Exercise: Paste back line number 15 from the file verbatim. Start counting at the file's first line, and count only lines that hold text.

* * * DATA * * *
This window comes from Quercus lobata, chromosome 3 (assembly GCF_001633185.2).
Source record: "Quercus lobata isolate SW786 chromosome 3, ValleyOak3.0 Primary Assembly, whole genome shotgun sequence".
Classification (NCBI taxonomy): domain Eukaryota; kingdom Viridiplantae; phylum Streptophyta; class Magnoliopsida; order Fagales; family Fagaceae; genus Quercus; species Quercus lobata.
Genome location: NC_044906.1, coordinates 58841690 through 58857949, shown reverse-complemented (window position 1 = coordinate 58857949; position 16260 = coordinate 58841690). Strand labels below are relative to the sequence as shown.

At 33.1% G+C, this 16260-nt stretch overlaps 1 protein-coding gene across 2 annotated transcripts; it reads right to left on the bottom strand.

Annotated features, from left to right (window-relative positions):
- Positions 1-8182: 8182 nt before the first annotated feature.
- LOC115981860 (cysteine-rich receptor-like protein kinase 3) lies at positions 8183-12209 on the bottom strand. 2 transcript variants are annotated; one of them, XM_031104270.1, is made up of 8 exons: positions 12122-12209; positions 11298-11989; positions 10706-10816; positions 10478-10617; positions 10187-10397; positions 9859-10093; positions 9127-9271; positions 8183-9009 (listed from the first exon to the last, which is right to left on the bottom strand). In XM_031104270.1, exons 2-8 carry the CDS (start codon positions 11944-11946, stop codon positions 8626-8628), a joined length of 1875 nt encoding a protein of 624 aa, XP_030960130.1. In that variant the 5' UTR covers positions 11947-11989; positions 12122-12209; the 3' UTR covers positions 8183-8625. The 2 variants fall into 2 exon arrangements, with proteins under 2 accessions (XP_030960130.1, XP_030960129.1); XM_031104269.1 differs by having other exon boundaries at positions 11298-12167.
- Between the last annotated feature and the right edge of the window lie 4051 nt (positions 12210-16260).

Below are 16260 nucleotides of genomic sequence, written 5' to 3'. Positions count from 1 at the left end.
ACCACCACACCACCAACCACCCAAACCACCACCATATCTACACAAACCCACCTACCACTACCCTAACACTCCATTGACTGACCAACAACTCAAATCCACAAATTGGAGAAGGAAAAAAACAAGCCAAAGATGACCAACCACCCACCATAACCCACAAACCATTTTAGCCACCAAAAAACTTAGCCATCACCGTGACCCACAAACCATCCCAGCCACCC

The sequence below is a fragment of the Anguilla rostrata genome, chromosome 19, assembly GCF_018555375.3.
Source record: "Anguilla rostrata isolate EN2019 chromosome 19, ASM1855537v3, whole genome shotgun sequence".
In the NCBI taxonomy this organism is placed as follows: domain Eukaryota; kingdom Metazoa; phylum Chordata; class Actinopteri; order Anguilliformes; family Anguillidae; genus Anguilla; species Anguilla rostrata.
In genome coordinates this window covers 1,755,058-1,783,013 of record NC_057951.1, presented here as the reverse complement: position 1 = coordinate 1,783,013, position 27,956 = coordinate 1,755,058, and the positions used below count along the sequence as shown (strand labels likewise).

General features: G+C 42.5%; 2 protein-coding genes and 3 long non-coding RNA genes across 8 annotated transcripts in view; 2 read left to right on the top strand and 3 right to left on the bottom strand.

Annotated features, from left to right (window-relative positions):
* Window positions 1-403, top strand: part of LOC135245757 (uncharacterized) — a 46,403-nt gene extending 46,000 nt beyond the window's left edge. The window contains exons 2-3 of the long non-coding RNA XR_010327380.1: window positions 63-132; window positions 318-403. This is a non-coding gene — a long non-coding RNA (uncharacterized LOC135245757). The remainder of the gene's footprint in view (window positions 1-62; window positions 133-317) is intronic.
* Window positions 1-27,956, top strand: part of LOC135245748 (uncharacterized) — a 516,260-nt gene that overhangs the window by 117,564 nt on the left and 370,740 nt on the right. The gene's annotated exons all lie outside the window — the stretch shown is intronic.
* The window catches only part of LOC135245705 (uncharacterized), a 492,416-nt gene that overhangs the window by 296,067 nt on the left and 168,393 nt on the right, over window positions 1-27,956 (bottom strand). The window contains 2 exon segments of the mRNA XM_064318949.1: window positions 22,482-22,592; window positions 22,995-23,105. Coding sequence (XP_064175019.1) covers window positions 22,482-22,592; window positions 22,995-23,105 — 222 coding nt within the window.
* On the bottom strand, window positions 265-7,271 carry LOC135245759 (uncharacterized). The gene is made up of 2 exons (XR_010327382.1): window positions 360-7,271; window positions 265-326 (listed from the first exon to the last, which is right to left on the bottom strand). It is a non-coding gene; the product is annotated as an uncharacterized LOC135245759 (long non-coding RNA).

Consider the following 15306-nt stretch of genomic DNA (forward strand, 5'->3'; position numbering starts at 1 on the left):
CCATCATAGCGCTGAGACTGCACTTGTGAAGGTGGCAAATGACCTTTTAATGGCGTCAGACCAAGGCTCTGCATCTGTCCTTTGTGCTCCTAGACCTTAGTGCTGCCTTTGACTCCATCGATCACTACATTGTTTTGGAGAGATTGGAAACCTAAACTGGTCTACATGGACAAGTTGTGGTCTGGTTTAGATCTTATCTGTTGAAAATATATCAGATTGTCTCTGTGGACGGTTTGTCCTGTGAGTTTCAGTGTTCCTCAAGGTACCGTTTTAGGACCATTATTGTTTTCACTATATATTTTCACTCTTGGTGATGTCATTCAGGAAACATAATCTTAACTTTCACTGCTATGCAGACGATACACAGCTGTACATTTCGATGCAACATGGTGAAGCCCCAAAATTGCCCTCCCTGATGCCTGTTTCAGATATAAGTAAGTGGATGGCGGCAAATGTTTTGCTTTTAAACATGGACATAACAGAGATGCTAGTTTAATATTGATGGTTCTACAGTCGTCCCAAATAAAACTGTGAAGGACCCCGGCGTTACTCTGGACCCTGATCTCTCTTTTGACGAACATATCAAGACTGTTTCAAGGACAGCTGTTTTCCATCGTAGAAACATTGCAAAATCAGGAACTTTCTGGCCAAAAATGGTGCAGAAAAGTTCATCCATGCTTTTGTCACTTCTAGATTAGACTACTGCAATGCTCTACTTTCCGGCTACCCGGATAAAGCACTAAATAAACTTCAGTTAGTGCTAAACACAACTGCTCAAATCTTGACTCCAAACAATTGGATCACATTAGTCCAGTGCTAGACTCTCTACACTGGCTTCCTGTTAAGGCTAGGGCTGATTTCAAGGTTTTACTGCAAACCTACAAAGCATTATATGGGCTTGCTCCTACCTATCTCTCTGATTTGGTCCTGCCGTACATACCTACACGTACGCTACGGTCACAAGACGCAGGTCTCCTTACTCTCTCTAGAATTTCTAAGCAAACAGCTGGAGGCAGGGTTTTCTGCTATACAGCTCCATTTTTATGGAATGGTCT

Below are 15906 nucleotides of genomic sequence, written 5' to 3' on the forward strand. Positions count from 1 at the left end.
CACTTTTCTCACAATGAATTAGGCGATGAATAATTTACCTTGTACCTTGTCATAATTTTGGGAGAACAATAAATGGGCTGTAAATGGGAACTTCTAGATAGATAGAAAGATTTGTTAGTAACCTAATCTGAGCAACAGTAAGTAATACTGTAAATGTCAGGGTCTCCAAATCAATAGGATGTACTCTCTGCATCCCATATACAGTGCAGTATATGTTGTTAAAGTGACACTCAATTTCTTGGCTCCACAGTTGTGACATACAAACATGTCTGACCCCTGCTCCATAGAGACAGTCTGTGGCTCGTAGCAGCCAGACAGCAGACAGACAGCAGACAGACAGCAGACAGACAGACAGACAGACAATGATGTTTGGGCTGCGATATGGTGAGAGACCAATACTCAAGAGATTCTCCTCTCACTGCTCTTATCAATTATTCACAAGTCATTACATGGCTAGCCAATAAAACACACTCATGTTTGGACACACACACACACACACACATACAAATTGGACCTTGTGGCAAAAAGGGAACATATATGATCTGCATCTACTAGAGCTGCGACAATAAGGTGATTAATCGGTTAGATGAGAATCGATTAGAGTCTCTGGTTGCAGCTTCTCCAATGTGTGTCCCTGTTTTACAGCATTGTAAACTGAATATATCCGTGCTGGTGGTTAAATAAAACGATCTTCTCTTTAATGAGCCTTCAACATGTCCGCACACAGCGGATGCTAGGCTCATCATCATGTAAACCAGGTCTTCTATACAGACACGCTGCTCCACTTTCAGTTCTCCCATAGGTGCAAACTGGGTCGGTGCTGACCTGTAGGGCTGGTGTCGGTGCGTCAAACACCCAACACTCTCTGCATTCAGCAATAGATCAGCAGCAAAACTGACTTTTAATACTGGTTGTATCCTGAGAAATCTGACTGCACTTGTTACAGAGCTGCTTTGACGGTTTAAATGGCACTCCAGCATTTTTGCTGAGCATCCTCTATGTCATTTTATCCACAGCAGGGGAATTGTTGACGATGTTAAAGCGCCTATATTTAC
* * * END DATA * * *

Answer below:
In genome coordinates this window covers 1,755,058-1,783,013 of record NC_057951.1, presented here as the reverse complement: position 1 = coordinate 1,783,013, position 27,956 = coordinate 1,755,058, and the positions used below count along the sequence as shown (strand labels likewise).